Wine review – Ross Hill, Peter Lehmann, El Toro Macho, Howard Park, Lark Hill and Penfolds

Ross Hill Pinnacle Series Shiraz 2013
Ross Hill Griffin Road vineyard, Orange, NSW

A year ago, as the 2014 bubbled along in its small, open fermenter, winemaker Phil Kerney drew samples of the 2013 from the French oak barriques they were resting in. A year on, and in bottle, the wine blended from all those barrels impresses even more than any of the individual samples did. Dazzling, aromatic fruit and a buoyant, youthful palate headline a much deeper wine. Gamey notes and a hint of stalkiness (from the inclusion of whole bunches in the ferment) build on the vibrant fruit. Finally, silky tannins, derived from the skins, stalks and oak give the wine texture and a solid backbone. This is an exceptional, medium bodied, cool-climate shiraz, requiring another year or two in bottle to blossom. I suspect it’ll continue to evolve in lovely ways for many years.

Peter Lehmann Portrait Riesling 2014
Eden Valley, South Australia


The last few years have been a tumultuous time for Peter Lehmann wines. Founder Peter Lehmann died in June 2013. A year later his son Doug, a former managing director and current non-executive chairman, died. Then in November 2014, Casella Wines, owners of Yellow Tail, bought Lehmann from the Hess Group Australia and minority shareholders, including Peter Lehmann’s widow, Margaret. However, under the new ownership, we’ll continue to enjoy Peter Lehmann wines, including this zesty, dry riesling from the Eden Valley. It’s full flavoured, light bodied (at only 11 per-cent alcohol) and should drink well over the next four or five years.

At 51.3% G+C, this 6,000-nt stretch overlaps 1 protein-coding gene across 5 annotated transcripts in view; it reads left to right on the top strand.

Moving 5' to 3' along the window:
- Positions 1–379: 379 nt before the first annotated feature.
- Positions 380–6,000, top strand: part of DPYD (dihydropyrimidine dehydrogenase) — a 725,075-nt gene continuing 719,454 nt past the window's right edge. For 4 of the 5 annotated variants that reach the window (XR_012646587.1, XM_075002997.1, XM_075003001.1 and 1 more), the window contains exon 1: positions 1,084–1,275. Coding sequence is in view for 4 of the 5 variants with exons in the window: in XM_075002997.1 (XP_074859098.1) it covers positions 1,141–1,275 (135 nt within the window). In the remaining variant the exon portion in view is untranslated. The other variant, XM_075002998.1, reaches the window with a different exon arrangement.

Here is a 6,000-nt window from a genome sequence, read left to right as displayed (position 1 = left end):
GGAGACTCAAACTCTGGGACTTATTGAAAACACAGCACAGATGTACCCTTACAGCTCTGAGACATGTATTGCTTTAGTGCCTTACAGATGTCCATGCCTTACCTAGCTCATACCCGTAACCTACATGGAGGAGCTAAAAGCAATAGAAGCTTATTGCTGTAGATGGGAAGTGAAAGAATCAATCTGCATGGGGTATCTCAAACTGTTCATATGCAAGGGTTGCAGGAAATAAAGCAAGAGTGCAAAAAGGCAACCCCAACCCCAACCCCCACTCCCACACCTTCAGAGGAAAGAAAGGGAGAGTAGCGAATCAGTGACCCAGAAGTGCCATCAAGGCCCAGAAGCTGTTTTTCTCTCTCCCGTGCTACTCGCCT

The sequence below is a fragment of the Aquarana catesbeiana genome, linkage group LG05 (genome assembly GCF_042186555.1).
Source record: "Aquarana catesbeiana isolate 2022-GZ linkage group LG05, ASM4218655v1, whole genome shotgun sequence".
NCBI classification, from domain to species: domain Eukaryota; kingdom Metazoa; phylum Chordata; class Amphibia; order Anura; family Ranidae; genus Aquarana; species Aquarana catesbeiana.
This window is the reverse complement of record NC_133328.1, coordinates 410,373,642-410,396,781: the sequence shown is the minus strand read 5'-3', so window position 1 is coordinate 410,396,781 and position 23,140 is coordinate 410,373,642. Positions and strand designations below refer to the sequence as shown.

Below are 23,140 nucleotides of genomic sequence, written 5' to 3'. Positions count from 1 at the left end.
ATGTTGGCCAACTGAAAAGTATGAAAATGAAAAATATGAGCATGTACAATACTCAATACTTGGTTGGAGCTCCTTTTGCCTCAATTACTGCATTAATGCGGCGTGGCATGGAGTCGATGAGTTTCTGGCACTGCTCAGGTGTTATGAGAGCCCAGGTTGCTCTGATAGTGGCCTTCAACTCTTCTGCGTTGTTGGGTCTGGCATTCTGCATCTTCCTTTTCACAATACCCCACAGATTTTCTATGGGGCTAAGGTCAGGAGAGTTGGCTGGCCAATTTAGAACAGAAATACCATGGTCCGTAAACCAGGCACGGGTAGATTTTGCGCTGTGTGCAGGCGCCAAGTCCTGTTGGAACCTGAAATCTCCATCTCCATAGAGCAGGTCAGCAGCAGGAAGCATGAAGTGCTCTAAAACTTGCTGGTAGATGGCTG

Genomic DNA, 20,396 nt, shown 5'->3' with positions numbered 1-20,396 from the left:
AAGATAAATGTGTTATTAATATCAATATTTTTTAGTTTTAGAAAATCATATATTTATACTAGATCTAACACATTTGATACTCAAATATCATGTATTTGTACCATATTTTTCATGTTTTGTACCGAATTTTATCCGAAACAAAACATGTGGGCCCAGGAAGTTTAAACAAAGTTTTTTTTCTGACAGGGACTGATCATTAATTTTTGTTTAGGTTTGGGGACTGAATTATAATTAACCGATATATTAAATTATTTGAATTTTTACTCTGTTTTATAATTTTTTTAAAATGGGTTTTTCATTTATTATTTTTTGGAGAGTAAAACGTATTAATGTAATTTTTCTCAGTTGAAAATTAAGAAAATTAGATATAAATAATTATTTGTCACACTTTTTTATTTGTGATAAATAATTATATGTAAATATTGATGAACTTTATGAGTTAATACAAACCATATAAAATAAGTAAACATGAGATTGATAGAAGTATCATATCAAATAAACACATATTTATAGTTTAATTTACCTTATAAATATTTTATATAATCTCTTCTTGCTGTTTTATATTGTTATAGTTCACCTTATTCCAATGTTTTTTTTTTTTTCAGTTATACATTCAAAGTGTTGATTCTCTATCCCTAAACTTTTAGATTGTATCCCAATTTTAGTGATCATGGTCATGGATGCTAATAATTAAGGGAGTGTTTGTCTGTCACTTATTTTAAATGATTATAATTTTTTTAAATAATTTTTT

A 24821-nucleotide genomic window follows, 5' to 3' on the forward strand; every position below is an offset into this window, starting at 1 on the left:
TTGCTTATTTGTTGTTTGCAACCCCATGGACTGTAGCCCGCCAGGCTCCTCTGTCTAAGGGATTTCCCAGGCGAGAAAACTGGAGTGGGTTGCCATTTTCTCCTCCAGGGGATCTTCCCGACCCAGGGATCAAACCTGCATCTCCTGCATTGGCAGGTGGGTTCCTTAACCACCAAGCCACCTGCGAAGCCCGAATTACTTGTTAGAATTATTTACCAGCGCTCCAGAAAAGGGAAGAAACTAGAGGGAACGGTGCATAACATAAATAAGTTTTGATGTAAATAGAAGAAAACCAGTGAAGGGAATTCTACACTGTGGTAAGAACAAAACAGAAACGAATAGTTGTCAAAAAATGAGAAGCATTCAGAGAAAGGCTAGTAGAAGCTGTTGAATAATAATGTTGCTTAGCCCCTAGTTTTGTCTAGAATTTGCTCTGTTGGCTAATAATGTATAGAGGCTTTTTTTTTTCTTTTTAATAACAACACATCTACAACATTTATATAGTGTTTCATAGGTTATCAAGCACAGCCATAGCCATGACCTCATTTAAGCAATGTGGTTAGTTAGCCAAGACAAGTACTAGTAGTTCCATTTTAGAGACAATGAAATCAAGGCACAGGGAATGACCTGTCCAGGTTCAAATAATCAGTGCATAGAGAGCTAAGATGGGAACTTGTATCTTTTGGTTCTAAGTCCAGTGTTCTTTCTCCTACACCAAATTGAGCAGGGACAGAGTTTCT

El Toro Macho Tempranillo 2013
Utiel Requena, Valencia, Spain

Aldi’s el cheapo red comes from Spain, home of tempranillo. It’s a clean, fresh version of the variety, with all the focus on fruit flavour, and no sign of oak or other winemaking add-ons. Grape tannins give a gentle bite to the finish of this medium-bodied, easy drinking red. Aldi shows its understanding of the Australian market by importing stock sealed with screw caps – a quality standard rival retailer Costco might emulate for its Australian customers.

Howard Park Abercrombie Cabernet Sauvignon 2012
Great Southern and Margaret River, Western Australia

Owner Jeff Burch notes a connection between Howard Park’s first cabernet, made from Great Southern fruit in 1986, and his company’s flagship Abercrombie. The early wines, made by John Wade (maker, too, of the legendary Wynns John Riddoch Cabernet Sauvignon 1982), came from Great Southern vines planted in the mid seventies. Burch now owns those old vines, which join Margaret River material in Abercrombie. It’s a class act from the first sniff: seductively floral cabernet marries seamlessly with sweet oak in the aroma and on the extraordinarily concentrated but harmonious and elegant palate.

Lark Hill Riesling 2014
Lark Hill vineyard, Lake George escarpment, Canberra District, NSW

Lark Hill’s riesling vines, planted in 1978, sit a couple of hundred metres higher than most of their Canberra district peers. The higher altitude means cooler, later ripening and, for the resultant wine, subtle flavour and structural differences to those grown on lower, warmer sites. This shows, to my taste, as an apple-like tartness and flavour mingling with the otherwise lemon- and –lime-like varietal characters. A year after vintage, the fruit really sings and, combined, with the racy acidity, gives a thrilling drink.

Penfolds Bin 407 Cabernet Sauvignon 2012
Limestone Coast, McLaren Vale and Langhorne Creek, South Australia
Penfolds introduced Bin 407 as a cheaper cellar mate to its $350 flagship Bin 707 cabernet. Bin 707, like its shiraz counterpart, Grange, offers enormous depth, power and very long term cellaring potential. Bin 407, on the other hand, shows a more approachable and purely varietal face of cabernet – albeit in the sturdy Penfolds mould. The 2012 vintage combines the variety’s ripe, cassis-like flavours with subtle herbaceous notes, reminiscent of tomato leaf. Deep, strong tannins intersect with the fruit, giving layered, multi-dimensional flavours and textures and firm finish.

Copyright © Chris Shanahan 2015
First published 19 and 20 May in and the Canberra Times